Nov 5, 2013Games simply don't get much crazier than The Wonderful 101. It's pretty obvious the good folks at Platinum had a lot of fun making it, and if you allow yourself to get lost inside its over-the-top world, you might just have a lot of fun playing it as well.
You play as a group of superheroes known as the Wonderful 100 (the 101st member is you, the player). Hailing from different parts ofGames simply don't get much crazier than The Wonderful 101. It's pretty obvious the good folks at Platinum had a lot of fun making it, and if you allow yourself to get lost inside its over-the-top world, you might just have a lot of fun playing it as well.
You play as a group of superheroes known as the Wonderful 100 (the 101st member is you, the player). Hailing from different parts of the world, they boast a sort of wackiness that has somehow become rare at the superhero genre, which is extra weird when you realize how ridiculous the concepts of most superheroes are anyway. Over a colorful story about a futuristic alien invasion, the game pays homage to campy vigilantes both from USA comics and from Japan's super sentai TV shows. The presentation is very good, with a great soundtrack, excellent voice acting, and a wacky storyline that constantly makes fun of itself (like one of the antagonists constantly ridiculing the heroes' outfits by calling them "cosplayers").
The game plays like a beat-'em-up and real-time strategy hybrid, and let me just say you won't get far by simply button-mashing. Each main hero has an ability called a "Unite Morph": Wonder Red has Unite Hand (good for one-on-one fights and turning switches), Wonder Blue has Unite Sword (good against hordes of enemies and as a makeshift key), Wonder Green has Unite Gun (good against faraway enemies and fliers), and so on. You activate these abilities by drawing specific forms on the gamepad touchscreen or with the right analog, and it works very well once you get the hang of it. There are a total of seven main heros, each with their unique characteristics and specific Unite Morphs, and there are also a plethora of other abilities to get from the Wonder Mart. This forms the basis of a robust combat system, which is perhaps the game's greatest victory.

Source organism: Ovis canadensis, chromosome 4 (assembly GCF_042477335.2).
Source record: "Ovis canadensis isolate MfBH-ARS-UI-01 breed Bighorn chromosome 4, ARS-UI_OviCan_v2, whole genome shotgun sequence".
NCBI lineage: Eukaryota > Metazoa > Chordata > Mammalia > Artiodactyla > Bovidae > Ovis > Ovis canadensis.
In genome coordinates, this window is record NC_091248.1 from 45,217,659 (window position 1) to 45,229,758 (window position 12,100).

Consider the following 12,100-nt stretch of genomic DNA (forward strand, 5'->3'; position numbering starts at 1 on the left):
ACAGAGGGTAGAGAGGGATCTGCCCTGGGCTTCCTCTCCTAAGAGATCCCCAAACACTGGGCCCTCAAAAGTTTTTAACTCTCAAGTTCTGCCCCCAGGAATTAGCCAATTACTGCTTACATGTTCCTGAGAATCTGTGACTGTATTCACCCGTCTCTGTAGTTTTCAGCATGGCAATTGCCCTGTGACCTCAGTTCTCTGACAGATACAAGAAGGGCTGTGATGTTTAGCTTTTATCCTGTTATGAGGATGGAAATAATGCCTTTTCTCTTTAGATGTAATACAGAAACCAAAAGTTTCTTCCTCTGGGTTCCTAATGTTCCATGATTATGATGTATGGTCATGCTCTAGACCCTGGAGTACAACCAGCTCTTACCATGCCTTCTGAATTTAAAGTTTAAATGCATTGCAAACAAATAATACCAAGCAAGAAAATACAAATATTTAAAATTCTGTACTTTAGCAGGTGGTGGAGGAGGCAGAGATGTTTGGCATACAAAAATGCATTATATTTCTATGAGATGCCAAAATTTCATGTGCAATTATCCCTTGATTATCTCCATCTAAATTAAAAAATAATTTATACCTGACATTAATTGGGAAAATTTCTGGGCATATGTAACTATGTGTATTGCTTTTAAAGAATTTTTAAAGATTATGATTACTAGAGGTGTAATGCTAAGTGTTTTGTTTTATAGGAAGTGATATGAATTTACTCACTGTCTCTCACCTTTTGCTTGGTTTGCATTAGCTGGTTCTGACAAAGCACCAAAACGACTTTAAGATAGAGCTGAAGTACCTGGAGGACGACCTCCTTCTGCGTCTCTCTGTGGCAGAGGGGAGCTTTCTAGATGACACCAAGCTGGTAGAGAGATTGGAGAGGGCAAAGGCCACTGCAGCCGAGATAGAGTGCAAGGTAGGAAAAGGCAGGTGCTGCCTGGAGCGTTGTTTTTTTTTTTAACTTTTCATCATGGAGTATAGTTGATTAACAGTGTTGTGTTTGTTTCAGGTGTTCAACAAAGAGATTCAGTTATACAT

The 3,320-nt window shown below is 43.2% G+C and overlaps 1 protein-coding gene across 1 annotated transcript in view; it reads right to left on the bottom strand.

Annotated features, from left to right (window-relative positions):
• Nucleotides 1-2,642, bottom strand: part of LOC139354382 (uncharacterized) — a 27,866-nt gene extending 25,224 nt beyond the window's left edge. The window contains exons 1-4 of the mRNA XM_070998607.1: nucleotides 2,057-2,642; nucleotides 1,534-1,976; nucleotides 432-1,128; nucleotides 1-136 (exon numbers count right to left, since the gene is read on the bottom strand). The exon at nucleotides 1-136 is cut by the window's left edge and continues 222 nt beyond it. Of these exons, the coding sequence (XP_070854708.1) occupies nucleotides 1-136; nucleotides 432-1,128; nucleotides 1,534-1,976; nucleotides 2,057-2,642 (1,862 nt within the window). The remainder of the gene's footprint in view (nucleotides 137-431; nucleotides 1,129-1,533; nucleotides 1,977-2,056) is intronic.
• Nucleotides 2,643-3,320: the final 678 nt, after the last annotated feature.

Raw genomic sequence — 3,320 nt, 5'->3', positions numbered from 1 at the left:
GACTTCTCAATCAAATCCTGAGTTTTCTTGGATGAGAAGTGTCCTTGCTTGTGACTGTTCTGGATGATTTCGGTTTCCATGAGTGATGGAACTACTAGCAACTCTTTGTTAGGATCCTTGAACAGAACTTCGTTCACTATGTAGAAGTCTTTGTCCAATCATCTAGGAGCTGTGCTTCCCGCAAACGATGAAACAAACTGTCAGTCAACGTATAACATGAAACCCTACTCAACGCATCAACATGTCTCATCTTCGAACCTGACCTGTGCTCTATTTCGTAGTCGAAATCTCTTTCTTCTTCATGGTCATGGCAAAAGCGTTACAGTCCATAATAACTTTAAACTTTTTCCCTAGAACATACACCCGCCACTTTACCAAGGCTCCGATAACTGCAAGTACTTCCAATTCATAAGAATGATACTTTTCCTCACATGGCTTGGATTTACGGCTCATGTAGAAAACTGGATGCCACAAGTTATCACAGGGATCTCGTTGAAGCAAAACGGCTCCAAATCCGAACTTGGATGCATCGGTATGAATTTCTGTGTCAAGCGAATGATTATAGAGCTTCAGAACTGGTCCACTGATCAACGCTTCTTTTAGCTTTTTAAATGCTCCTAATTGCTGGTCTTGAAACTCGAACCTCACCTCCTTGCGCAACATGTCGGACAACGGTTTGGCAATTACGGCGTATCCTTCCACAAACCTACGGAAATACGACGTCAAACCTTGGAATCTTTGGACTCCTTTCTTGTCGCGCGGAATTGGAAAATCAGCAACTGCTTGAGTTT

It should be said that The Wonderful 101 isn't a game for everyone, though. More casual gamers could be put off by the controls and the frantic action; this really isn't an easy game. More experienced players, however, will have a blast trying to master the plethora of attacks and defense techniques, and will get particularly blown away by some utterly epic boss battles. Words won't do them justice; they're INSANE, and amount to an unforgettable experience.